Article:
are marine organisms of class Anthozoa (Kingdom
Animalia, Phylum Cnidaria,
Class Anthozoa) that typically live in large colonies of identical
individuals. They are important reef builders in tropical seas,
and are secretors of calcium carbonate (CaCO3) that forms their
hard skeleton. Class Anthozoa likely appeared in the Precambrian,
though the fossil record is sparse and inconclusive. Several soft-bodied
Vendian animals are now thought to be early Anthozoa. Sequence
analyses also supports the theory that Anthozoa are the first
branch of the Phylum Cnidaria (Bridge et al. 1992).
a few CaCO3-secreting corals or coral-like organisms are known
from the early Cambrian (e.g., Sorauf and Savarese 1995), and
the Cothoniida, are known from the middle Cambrian. It was not
until the Ordovician that mineralized corals became prodigiously
important to marine ecosystems. By the middle Ordovician, the
Tabulata, and Rugosa corals, and the smaller Heliolitida were
widely prevalent. Despite the appearance of corals during the
Ordovician, reef ecosystems continued to be dominated by algae
and sponges and in some cases by bryozoans. However, there apparently
were also periods of complete global reef collapse due to global
now extinct tabulate corals were colonial. Colonies resembled
honeycombs and comprised hexagonal cells known as corallites having
a calcite skeleton similar in appearance to a honeycomb. Adjacent
cells are joined by small pores. Their defining characteristic
is horizontal internal partitions (tabulae) within each cell,
but reduced or absent vertical internal partitions (septae). Tabulate
corals are normally smaller than rugose corals and exhibit significant
variability in shape, from flat to conical to spherical.
also extinct Rugosa or Rugose coral were ubiquitous from the middle
Ordovician to late Permian. Solitary forms (i.e., solitary polyps)
are commonly called horn corals owing to their horn/conical-shaped
chamber having a wrinkled,
or rugose, wall. Some of these solitary rugose corals grew to
almost a meter. Other Rugosa formed large colonies (e.g., Lithostrotion).
the middle Ordovician in the Paleozoic major coral groups were
contributors to massive reef systems, while stromatolites reefs
were in steady decline. The Heliolitids met
extincttion in the upper Devonian. The Rugosa and Tabulata recovered
from the late Devonian extinction only to completely disappear
in the PT extinction event at the end of the Permian some 245
million years ago.
scleractinians (Order Scleractinia) appeared in the Triassic.
In fact, all corals after the than the PT extinction as well as
all extant corals, belong to the Scleractinia. They are differentiated
from the Rugosa by their patterns of septal insertion where the
scleractinian septa are appear in sets of six, maintaining a hex
symmetry throughout life. The scleractinian corals are markedly
different than the Paleozoic rugose corals, which leads scientists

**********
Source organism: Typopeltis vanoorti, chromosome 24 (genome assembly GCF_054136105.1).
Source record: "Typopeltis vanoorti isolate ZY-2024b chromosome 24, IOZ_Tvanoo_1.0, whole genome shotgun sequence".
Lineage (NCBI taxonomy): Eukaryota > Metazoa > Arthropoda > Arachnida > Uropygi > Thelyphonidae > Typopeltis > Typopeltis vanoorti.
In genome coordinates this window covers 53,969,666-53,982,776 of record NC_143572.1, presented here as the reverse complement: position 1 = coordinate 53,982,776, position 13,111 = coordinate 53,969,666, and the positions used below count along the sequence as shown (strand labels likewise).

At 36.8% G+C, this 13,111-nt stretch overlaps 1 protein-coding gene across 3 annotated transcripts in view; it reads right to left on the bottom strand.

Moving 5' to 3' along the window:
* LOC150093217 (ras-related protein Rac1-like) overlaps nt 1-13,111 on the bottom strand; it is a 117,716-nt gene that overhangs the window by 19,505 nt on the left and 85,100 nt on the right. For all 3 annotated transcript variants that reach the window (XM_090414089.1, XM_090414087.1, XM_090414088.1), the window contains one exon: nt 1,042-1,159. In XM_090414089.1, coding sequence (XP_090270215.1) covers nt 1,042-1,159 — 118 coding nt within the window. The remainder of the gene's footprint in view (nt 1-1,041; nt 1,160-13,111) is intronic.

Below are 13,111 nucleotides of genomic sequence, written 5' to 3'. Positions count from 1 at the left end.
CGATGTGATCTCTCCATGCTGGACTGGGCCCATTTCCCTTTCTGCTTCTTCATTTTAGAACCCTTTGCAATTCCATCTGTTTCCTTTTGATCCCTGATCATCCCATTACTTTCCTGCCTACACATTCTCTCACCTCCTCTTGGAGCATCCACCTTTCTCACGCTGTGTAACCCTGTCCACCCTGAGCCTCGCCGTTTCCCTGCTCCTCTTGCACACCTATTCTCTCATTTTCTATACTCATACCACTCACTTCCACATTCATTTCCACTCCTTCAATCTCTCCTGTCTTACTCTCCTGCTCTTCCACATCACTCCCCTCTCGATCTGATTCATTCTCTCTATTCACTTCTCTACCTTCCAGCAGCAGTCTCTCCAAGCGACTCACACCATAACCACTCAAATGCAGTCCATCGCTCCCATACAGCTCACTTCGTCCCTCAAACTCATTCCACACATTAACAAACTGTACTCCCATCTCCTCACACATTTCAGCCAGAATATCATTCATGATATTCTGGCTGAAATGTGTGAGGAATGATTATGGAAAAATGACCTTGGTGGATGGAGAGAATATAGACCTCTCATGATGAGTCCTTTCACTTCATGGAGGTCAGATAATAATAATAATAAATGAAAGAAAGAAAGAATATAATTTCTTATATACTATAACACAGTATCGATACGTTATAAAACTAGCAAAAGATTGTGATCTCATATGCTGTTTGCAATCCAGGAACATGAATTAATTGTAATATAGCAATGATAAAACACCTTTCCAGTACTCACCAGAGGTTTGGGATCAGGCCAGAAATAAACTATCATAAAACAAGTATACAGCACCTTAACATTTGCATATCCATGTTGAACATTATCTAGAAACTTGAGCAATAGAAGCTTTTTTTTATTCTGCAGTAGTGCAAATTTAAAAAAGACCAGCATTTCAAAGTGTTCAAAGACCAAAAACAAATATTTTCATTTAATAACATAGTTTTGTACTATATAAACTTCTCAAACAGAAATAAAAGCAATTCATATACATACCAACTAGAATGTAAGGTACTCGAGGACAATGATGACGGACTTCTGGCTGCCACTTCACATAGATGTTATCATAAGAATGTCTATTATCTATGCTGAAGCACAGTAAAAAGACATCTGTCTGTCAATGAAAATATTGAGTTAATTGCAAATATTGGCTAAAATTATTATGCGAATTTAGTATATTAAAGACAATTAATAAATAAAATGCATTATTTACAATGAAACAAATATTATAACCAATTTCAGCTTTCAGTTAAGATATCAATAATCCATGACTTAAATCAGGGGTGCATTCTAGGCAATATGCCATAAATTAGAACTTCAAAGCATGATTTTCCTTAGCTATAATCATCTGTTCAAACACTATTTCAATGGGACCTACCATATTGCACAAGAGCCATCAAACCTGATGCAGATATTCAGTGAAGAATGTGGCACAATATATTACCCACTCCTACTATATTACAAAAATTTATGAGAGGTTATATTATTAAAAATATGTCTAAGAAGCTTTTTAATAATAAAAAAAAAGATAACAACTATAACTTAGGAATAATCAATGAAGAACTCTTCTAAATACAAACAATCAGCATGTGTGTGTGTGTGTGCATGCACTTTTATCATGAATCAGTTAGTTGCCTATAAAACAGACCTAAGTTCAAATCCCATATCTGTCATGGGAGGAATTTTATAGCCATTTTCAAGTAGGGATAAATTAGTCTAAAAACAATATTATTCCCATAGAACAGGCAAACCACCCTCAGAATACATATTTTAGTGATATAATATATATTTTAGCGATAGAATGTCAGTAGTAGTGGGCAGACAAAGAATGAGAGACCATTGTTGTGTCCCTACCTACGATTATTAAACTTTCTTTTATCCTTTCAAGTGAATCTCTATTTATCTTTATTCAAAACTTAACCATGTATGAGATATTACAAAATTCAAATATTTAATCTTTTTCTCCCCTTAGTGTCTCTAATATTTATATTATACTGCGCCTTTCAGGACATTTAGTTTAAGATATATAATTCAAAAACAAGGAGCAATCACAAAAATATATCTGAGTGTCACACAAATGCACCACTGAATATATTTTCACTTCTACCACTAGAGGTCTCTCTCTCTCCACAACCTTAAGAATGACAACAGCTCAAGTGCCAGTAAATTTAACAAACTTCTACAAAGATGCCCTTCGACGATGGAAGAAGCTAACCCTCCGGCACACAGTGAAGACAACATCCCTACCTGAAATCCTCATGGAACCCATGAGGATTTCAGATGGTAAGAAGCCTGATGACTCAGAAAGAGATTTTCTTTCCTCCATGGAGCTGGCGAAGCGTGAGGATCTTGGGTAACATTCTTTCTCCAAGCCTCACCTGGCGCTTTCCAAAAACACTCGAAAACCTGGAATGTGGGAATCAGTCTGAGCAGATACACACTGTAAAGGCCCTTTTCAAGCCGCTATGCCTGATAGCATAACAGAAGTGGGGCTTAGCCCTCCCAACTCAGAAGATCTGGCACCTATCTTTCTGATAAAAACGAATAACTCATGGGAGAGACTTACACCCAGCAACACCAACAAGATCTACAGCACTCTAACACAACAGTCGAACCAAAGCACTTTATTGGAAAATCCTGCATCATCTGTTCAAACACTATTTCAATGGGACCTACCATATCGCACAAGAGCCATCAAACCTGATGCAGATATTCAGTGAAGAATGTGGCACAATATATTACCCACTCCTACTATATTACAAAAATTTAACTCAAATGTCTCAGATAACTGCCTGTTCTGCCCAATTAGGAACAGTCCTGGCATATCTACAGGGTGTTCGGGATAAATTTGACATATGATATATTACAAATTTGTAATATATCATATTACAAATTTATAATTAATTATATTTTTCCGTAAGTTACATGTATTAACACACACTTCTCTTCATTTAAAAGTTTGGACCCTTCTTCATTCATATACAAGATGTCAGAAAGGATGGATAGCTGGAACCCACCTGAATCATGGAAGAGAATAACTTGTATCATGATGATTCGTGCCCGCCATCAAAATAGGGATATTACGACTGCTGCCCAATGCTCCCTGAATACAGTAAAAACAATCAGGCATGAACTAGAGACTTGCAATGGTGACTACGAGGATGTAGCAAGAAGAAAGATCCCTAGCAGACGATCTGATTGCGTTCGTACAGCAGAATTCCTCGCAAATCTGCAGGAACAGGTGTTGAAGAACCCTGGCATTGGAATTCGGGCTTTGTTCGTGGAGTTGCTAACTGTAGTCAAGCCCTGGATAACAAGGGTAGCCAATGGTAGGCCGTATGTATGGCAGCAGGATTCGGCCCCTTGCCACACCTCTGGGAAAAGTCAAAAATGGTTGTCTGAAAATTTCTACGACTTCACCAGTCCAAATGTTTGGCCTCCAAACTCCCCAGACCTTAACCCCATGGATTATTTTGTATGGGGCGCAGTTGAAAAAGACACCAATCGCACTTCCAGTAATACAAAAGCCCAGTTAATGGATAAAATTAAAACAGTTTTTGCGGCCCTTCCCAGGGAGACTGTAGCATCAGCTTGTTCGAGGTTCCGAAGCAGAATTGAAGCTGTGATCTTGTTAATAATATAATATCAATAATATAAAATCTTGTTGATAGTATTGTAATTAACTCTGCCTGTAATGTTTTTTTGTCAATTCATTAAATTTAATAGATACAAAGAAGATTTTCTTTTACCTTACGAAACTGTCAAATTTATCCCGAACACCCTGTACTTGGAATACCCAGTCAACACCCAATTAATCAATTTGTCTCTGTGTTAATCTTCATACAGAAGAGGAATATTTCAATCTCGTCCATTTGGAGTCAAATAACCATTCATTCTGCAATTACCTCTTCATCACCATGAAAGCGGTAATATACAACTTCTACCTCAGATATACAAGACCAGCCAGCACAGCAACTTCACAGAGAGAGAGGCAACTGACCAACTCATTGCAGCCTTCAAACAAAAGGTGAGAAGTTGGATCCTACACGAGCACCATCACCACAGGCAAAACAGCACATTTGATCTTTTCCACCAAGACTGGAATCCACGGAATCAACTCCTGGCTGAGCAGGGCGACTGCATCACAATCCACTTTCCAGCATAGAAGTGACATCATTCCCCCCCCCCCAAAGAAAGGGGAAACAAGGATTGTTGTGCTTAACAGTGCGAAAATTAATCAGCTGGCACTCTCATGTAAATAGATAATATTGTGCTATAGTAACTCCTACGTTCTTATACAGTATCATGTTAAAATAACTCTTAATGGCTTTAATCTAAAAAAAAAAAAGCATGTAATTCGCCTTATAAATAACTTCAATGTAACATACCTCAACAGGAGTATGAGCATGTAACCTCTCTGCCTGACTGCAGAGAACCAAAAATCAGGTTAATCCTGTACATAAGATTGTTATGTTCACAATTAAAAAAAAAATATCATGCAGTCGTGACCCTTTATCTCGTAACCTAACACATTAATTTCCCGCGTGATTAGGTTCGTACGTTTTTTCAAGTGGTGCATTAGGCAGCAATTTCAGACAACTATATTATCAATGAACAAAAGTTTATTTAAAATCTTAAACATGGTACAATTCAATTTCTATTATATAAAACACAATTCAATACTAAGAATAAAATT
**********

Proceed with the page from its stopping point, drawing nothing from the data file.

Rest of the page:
to believe they evolved separately from anemones instead of from
the earlier Rugosa. The scleractinians have formed great reefs
on Earth from the Mesozoic on.
do not have a medusa stage in their development as do other cnidarians.
Rather, they release sperm and eggs that form a planula that attaches
to a surface on which they grow. A coral head contains thousands
of genetically identical polyps, each typically a few millimeters
in diameter. Over thousands of generations, the polyps lay down
a skeleton that is characteristic of their species, and recognizable
are usually a few millimeters in diameter, and are formed by a
layer of outer epithelium and inner jellylike tissue known as
the mesoglea (see figure to right). They exhibit radial symmetry
with tentacles surrounding a central mouth, the only opening to
the stomach or coelenteron, where food is ingested and waste is
expelled. The polyp grows by extension of vertical calices that
are sometimes septated to form a new base plate. Over numerous
generations the extensions form the large calcareous structure
from which coral reefs are comprised. The calcareous exoskeleton
is built by the deposition of the mineral aragonite by the polyps
from calcium in seawater.
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from mitochondrial gene structure. Proceedings of the National
Academy of Sciences of the USA 89:8750-8753.
C. A., D. M. Odorico, M. ten Lohuis, J. E. N. Veron, and D.
J. Miller (June 1995). "Systematic relationships within
the Anthozoa (Cnidaria: Anthozoa) using the 5'-end of the 28S
rDNA". Molecular Phylogeny and Evolution 4 (2): 175–183
P. A. & Jell, J. S. 1976. Early Middle Cambrian corals from
western New South Wales. - Alcheringa, 1 (2): 181-195.
J., Debrenne, F., Gandin, A. & Gravestock, D. 1991. The
oldest tabulate coral and the associated archaeocyatha, Lower
Cambrian, Flinders Ranges, South Australia. - Géobios,
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J.E., and M. Savarese. 1995. A Lower Cambrian Coral from South
Australia. Palaeontology 38:757-770.
Tynan, M.C. 1983. Coral-Like Microfossils from the Lower Cambrian
of California, Journal of Paleontology 57(6):1188-1211.